...Calvin donne l'un des exemples historiques les plus typiques d'une théologie évangélique dynamique qui se tient toujours en éveil devant les circonstances de l'histoire; elle demeure à l'écoute, aussi bien de la Parole de Dieu pour en discerner les exigences prophétiques, que des événements contingents pour en comprendre les fluctuations et l'évolution... Cette double intelligence de la mobilité prophétique de l'immuable Parole de Dieu et du bouleversement continu des situations humaines dans l'évolution sociale distingue très nettement Calvin des théologiens scolastiques. Tandis que ces derniers tentent d'enfermer, dans un système théologique cohérent et permanent, au niveau de la raison, la rencontre de Dieu et des hommes, établissant une continuité ininterrompue entre les données de la nature et celles de la révélation, qui passe par le stade intermédiaire d'un droit et d'une morale naturels qui seraient communs à tous les hommes, Calvin --en dépit des emprunts fréquents qu'il fait dans ce domaine à la scolastique-- a une conscience très aigue de la discontinuité et de l'hétérogéneité du divin et de l'humain. D'un coté il y a la vérité vivante de la révélation divine, en action permanente, et de l'autre les phénomènes de l'histoire individuelle, sociale et ecclésiastique en continuel bouleversement.(10)

It is only against such a "wholistic" hermeneutics that we can really understand Calvin's anthropology and its place in his world- and life-view. Although he borrowed most of his vocabulary from the humanist intelligentsia of his time, including the Thomistic articulation of scientia and creatio ex nihilo ultimately grounded in theology, Calvin's conception of man is in fact diametricaily opposed to an essentialistic view of man as a fragment of the divine speculum. Instead of adopting an ontical conception of the imago Dei, Calvin refuses any possibility of participatio between the humanum and the divinum --at the heart of Neoplatonic philosophies and Aquinas' anthropology--, articulating the manutenentia of the divine creation with God's gubernatio or the continuata creatio, as he defines the imago as an ethical, relational creaturehood coram Deo:

C'est pourquoi sous ce mot (imago) est comprise toute l'intégrité de laquelle Adam était doué pendant qu'il jouissait d'une droiture d'esprit, avait ses affections bien réglées, ses sens bien attrempés [modérés], et tout bien ordonné en soi pour représenter par tels ornements la gloire de son créateur. Et bien que le siège souverain de cette image de Dieu ait été posé en l'esprit et au coeur, ou en l'âme et ses facultés, cependant il n'y a eu nulle partie, jusqu'au corps même, en laquelle il n'y a eut quelque étincelle luisante.( I, xv, 3)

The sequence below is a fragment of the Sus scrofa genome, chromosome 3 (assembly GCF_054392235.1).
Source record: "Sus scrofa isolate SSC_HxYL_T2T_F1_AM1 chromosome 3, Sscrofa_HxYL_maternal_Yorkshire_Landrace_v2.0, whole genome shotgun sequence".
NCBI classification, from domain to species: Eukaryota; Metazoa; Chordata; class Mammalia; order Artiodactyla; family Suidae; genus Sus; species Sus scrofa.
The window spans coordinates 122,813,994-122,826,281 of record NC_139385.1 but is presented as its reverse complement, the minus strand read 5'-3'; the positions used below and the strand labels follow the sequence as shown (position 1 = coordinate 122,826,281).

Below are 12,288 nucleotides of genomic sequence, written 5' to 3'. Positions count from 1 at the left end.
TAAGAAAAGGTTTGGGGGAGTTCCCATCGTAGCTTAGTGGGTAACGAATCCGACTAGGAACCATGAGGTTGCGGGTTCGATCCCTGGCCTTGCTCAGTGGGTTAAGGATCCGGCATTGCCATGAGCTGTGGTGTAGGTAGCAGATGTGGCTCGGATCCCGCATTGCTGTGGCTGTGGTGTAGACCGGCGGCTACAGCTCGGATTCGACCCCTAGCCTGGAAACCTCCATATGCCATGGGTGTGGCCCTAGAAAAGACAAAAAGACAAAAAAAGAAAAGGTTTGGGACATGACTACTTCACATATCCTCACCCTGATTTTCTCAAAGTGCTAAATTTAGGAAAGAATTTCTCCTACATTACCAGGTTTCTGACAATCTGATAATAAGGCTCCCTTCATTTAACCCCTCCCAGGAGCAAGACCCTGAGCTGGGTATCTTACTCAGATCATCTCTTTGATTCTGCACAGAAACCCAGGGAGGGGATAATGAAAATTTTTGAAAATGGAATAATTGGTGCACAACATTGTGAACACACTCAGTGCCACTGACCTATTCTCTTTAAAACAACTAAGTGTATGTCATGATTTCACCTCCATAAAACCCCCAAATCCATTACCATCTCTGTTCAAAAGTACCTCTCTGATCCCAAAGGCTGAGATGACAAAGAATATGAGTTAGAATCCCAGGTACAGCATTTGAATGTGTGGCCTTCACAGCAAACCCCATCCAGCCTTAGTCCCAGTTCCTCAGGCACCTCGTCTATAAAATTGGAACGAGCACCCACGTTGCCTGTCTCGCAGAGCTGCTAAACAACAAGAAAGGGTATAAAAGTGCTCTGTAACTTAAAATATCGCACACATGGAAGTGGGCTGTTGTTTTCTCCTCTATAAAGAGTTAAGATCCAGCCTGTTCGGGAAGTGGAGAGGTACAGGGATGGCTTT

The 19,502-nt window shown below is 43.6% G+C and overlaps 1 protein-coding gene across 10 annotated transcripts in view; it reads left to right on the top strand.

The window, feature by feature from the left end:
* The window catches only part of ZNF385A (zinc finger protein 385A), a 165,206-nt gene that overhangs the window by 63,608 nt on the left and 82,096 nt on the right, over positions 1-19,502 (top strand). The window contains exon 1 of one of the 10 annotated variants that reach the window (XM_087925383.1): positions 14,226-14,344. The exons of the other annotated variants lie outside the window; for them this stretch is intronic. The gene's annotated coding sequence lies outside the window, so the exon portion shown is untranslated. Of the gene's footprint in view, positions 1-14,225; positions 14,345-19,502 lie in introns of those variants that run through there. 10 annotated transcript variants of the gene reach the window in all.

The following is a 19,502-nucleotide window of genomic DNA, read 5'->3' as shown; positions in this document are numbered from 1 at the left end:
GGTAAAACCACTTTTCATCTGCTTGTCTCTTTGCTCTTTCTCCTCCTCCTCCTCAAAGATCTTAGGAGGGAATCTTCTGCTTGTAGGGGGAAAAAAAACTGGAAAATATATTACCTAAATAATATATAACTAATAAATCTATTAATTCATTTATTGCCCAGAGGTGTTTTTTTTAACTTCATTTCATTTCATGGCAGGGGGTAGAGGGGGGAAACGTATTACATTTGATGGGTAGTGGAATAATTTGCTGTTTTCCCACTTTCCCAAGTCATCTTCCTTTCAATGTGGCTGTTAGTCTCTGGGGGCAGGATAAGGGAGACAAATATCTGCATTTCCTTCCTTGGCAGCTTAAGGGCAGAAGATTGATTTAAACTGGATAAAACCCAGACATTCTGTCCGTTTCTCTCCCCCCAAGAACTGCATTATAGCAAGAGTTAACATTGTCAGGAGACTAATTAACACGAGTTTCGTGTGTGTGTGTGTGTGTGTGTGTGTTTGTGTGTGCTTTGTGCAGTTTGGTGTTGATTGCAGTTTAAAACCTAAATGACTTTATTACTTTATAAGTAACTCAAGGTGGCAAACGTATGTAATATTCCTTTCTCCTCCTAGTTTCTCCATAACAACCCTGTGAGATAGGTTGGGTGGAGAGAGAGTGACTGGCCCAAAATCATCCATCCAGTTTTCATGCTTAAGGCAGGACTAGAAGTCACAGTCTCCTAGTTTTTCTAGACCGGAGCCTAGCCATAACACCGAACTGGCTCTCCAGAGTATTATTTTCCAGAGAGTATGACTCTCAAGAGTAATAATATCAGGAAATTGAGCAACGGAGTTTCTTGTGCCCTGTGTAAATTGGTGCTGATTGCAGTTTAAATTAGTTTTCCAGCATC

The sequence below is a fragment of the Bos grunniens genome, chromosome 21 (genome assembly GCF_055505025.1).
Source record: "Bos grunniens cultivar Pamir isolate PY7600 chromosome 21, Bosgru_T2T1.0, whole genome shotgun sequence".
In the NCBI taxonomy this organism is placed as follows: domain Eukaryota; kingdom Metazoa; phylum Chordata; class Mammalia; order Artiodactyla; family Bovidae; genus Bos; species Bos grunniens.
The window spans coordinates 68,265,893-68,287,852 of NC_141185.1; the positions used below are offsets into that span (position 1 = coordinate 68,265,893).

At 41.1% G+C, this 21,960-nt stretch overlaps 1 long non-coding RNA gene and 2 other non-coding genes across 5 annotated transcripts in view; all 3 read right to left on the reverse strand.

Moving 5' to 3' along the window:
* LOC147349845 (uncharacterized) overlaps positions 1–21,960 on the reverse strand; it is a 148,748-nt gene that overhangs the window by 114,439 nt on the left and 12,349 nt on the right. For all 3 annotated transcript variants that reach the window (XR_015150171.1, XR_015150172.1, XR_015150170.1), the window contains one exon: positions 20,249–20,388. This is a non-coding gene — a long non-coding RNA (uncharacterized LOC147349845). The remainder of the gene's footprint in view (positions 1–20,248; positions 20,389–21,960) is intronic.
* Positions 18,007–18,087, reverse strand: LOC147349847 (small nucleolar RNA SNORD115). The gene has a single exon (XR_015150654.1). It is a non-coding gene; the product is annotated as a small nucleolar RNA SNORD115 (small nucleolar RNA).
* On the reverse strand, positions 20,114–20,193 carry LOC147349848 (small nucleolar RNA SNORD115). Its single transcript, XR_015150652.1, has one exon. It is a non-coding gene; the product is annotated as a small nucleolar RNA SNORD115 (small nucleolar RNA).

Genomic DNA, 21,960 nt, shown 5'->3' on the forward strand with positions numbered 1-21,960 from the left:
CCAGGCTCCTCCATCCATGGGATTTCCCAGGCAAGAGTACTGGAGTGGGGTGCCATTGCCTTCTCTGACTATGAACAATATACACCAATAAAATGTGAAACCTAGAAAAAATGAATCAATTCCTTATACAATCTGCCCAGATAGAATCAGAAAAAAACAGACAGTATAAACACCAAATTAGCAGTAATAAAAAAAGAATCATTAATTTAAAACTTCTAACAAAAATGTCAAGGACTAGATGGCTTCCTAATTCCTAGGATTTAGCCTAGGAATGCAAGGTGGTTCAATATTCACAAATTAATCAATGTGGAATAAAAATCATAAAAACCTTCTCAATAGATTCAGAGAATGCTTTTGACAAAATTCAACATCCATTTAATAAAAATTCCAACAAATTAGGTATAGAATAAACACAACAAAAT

The imago, according to Calvin, is to reflect all the fullness of God's glory in the humanitas, setting man apart from and above the rest of God's creation, which appears also, to some extent, as a mirror of the Creator's glory. In fact, besides the Pauline figure of speculum (2 Cor 3:18), which depicts the idea of sealing our salvation in Christ through the Spirit, it is the Word of God that Calvin invokes to bring out the saving faith which restores our original vocation to reflect the gloria Dei:

The Word itself, whatever be the way in which it is conveyed to us, is a kind of mirror in which faith beholds God. In this, therefore, whether God uses the agency of man or works immediately by His own power, it is always by His Word that He manifests Himself to those whom He designs to draw to Himself.(III, ii, 6)

Because man has been created ad imaginem Dei, "he" is said to reflect God's glory as in a mirror. And yet, as Meredith Kline has shown in a brilliant, controversial study, the analogy between imago and gloria cannot be reduced to some kind of ontological continuum, for the former describes a "state" (man's creaturehood vis à vis the Creator) whereas the latter describes an "action" (bringing forth God's Shekinah), in the fulfilment of God's sovereign design.(11) Calvin's philosophical anthropology has to be understood thus against the broader soteriological framework of his theology, still within the ontical framework of what Kant and Heidegger termed the "onto-theo-logic," and the structure of this ontical, rationalist theology seems to be dialectically intertwined with an all-embracing world- and life-view, whose supposedly "transcendental" arché and telos always point to the Gloria Dei. That is certainly the reason why Calvin did not follow most of the Church Fathers in their speculations about the "essential" meaning of the imago Dei. Irenaeus, for instance, made a distinction between the "image" (Heb. tselem) and the "likeness" (demuth), and even Augustine spoke of a psychological, trinitarian constitution of man (intellect, will, and memory). Calvin's primacy of an analogia relationis over a supposed analogia entis suggests that his forensic view of an iustitia Dei, applied to the regeneration of the fallen man, required a solid ethical foundation in the God-man relationship. Again, it is the problem of "knowing God" through His Revelation that distinguishes Calvin's theological reflection from other worldviews. For even though it recognizes the ontological reality of God's sovereignty over the entire cosmos of existence, the Calvinian conception maintains man, as it were, in his "ontological regionality" and in his "ethical raison d'être" coram Deo. Hence, very reminiscent of Luther's "ontological turn," Calvin's contention that our human knowledge of God has nothing to do with the quid of God's Being ("ce qu'est Dieu") but we are rather called to know His qualis ("il nous est expédient de savoir quel il est"), in His revealed attributes ("et ce qui convient à sa nature.")(12) Calvin's philosophical theology becomes thus revealing for understanding his doctrine of the imago Dei not as an "ontology of human nature," but as a "noetic view of man." Comparing Barth's christological constitution of Menschenwesen with Calvin's and Bavinck's conceptions of the imago Dei, G.C. Berkouwer affirms that